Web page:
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Understanding neurons 2

Aug 16, 2015

Neurons in the hand communicate tactile (and pain) information to other neurons, and neurons in the brain receive these signals and turn them into the conscious sensation of touch (or pain).

But what does it mean to say that one neuron 'communicates' with another?  The neurons don't speak in words. 

If neuron 1, located within the hand, is activated when you touch an object, how do neurons 2 and 3 know about it?

The yellow patch in the illustrations below represents the 'signal' transmitted along the length of neuron 1.

When the 'signal' reaches the terminal area of neuron 1, neurotransmitters (shown as little green circles) spill out of the neuron and cross the tiny gap (the synapse) between the two neurons.   The neurotransmitter will bind to receptor sites on neuron 2. This causes neuron 2 to generate a signal that moves along its length and causes release of neurotransmitter which binds to receptors on neuron 3, etc.

When you picture neurotransmitters binding to receptors, you can imagine something like this:

In order to speak more clearly about the communication between neurons, we'll need to refer to the four major parts of neurons, the soma, dendrites, axon, and terminal. The axon is the long, thin portion that carries the signal along the neuron to the terminal.  A single axon can be so long that it extends all the way from your hand to your spinal cord. (Imagine the length of an axon in a giraffe.)  The terminal is where the neurotransmitter is released.  The soma and dendrites are the 'starting' areas of the neuron, and contain the receptors which receive neurotransmitters released by other neurons.

We can now say that touch activates the soma and dendrites of neuron 1, which causes a signal to sweep down its axon. When the signal reaches the terminal of neuron 1, neurotransmitter molecules are released. They cross the synapse and bind to receptors on the soma and dendrites of neuron 2. This causes a signal to move along the axon of neuron 2, etc.

So returning to where we began, you touch an object, a signal travels down the axon of a neuron in your hand, the signal is communicated to other neurons, ultimately activating neurons in the brain which generate the touch sensation that you experience.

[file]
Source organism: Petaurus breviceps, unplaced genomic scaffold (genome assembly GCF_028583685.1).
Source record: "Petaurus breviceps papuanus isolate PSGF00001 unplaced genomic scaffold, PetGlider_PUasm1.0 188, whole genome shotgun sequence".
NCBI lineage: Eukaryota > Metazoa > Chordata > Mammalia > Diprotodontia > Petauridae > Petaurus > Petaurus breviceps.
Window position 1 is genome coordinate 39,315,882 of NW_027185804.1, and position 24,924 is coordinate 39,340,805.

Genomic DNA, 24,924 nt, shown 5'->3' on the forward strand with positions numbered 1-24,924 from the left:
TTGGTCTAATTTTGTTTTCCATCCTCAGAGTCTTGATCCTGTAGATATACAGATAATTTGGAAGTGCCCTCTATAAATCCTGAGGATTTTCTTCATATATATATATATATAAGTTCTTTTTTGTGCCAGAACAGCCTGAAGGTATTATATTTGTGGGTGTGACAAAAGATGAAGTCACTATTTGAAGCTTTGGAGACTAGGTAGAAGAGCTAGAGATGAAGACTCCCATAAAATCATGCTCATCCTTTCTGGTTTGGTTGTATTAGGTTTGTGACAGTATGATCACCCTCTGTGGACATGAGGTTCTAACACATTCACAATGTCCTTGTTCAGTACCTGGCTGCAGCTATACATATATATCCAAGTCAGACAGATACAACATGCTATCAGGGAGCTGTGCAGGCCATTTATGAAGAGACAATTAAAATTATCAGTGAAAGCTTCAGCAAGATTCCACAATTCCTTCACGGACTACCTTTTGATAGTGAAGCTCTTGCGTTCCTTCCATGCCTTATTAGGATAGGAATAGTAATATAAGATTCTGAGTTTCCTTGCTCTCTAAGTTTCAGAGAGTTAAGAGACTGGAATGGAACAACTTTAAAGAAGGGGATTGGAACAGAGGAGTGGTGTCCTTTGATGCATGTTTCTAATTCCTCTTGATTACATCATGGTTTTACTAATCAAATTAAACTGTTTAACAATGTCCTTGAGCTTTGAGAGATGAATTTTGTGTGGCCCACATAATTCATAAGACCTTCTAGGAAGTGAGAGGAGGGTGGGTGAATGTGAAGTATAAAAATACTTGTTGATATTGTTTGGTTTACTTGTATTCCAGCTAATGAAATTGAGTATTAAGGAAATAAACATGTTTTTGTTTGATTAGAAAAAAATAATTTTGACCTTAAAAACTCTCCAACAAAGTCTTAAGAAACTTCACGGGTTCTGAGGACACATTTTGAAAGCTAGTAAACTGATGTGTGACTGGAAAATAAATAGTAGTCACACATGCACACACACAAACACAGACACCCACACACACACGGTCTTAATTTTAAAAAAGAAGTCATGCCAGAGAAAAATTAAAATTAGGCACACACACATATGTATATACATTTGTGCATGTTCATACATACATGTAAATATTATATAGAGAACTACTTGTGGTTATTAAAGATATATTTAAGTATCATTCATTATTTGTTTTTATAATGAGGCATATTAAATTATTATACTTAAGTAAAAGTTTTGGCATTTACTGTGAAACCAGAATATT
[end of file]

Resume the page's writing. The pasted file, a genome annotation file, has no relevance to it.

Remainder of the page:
You can see then that the touch sensation can be lost in many ways.   If neuron 1 does not respond to touch, there will be no signal to reach the brain.

If neuron 1 responds to touch, but the 'signal' does not move along the axon, the sensation will not occur.  That's how Novocaine and other local anesthetics block sensations -- by preventing signals from moving along axons.

If one or more of the neurons that carry the touch information to the brain fails to release its neurotransmitters, the signal will not move from one neuron to another, just as a broken bridge prevents transportation across a river.

On the other hand, if neuron 1 was damaged as the result of fire that injured the hand, an artificial hand containing a device that is sensitive to touch could theoretically restore the person's ability to experience a touch sensation from the artificial hand.  If that "hand" contains a device that activates neuron 2 in exactly the same way that neuron 1 used to activate it when the real hand touched an object, the person's sense of touch might be restored.  Neuroscientists and biomedical engineers are working collaboratively on these types of things.

Next time: What is really meant by a 'signal' that sweeps along the axons of the neurons?